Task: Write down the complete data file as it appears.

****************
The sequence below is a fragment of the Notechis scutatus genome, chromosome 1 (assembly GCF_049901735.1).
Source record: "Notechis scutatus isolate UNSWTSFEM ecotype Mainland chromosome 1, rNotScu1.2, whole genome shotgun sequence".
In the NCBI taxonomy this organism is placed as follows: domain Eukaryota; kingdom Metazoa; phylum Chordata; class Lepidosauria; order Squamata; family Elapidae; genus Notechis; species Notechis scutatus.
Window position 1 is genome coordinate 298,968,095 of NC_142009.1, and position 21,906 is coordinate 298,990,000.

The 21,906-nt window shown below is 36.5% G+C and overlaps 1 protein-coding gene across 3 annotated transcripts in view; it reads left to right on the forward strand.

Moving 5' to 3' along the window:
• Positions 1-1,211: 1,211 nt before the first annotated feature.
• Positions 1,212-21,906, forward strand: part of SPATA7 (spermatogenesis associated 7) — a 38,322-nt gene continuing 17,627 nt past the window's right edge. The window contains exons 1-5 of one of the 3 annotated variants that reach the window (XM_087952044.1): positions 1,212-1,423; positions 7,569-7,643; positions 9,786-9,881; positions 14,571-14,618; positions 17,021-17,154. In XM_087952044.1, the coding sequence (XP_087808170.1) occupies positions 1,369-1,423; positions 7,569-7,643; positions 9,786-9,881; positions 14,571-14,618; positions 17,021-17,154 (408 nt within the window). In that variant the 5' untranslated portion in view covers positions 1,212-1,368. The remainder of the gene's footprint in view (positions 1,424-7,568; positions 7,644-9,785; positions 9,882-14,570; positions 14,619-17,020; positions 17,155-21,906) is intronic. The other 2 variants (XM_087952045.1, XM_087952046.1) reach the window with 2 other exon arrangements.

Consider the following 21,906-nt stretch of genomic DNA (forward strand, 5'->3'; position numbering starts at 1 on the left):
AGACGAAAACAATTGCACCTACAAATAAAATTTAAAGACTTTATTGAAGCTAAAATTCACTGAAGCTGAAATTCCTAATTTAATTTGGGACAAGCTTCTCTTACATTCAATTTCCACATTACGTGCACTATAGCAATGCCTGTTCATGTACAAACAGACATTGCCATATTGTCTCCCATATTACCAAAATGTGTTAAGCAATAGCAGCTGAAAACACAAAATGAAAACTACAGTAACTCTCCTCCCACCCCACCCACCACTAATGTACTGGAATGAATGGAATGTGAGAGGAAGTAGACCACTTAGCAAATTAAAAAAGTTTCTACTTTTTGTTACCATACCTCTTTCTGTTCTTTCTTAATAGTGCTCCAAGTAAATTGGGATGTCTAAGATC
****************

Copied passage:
The sequence below is a fragment of the Notechis scutatus genome, chromosome 1 (assembly GCF_049901735.1).
Source record: "Notechis scutatus isolate UNSWTSFEM ecotype Mainland chromosome 1, rNotScu1.2, whole genome shotgun sequence".
In the NCBI taxonomy this organism is placed as follows: domain Eukaryota; kingdom Metazoa; phylum Chordata; class Lepidosauria; order Squamata; family Elapidae; genus Notechis; species Notechis scutatus.
Window position 1 is genome coordinate 298,968,095 of NC_142009.1, and position 21,906 is coordinate 298,990,000.

The 21,906-nt window shown below is 36.5% G+C and overlaps 1 protein-coding gene across 3 annotated transcripts in view; it reads left to right on the forward strand.

Moving 5' to 3' along the window:
• Positions 1-1,211: 1,211 nt before the first annotated feature.
• Positions 1,212-21,906, forward strand: part of SPATA7 (spermatogenesis associated 7) — a 38,322-nt gene continuing 17,627 nt past the window's right edge. The window contains exons 1-5 of one of the 3 annotated variants that reach the window (XM_087952044.1): positions 1,212-1,423; positions 7,569-7,643; positions 9,786-9,881; positions 14,571-14,618; positions 17,021-17,154. In XM_087952044.1, the coding sequence (XP_087808170.1) occupies positions 1,369-1,423; positions 7,569-7,643; positions 9,786-9,881; positions 14,571-14,618; positions 17,021-17,154 (408 nt within the window). In that variant the 5' untranslated portion in view covers positions 1,212-1,368. The remainder of the gene's footprint in view (positions 1,424-7,568; positions 7,644-9,785; positions 9,882-14,570; positions 14,619-17,020; positions 17,155-21,906) is intronic. The other 2 variants (XM_087952045.1, XM_087952046.1) reach the window with 2 other exon arrangements.

Consider the following 21,906-nt stretch of genomic DNA (forward strand, 5'->3'; position numbering starts at 1 on the left):
AGACGAAAACAATTGCACCTACAAATAAAATTTAAAGACTTTATTGAAGCTAAAATTCACTGAAGCTGAAATTCCTAATTTAATTTGGGACAAGCTTCTCTTACATTCAATTTCCACATTACGTGCACTATAGCAATGCCTGTTCATGTACAAACAGACATTGCCATATTGTCTCCCATATTACCAAAATGTGTTAAGCAATAGCAGCTGAAAACACAAAATGAAAACTACAGTAACTCTCCTCCCACCCCACCCACCACTAATGTACTGGAATGAATGGAATGTGAGAGGAAGTAGACCACTTAGCAAATTAAAAAAGTTTCTACTTTTTGTTACCATACCTCTTTCTGTTCTTTCTTAATAGTGCTCCAAGTAAATTGGGATGTCTAAGATC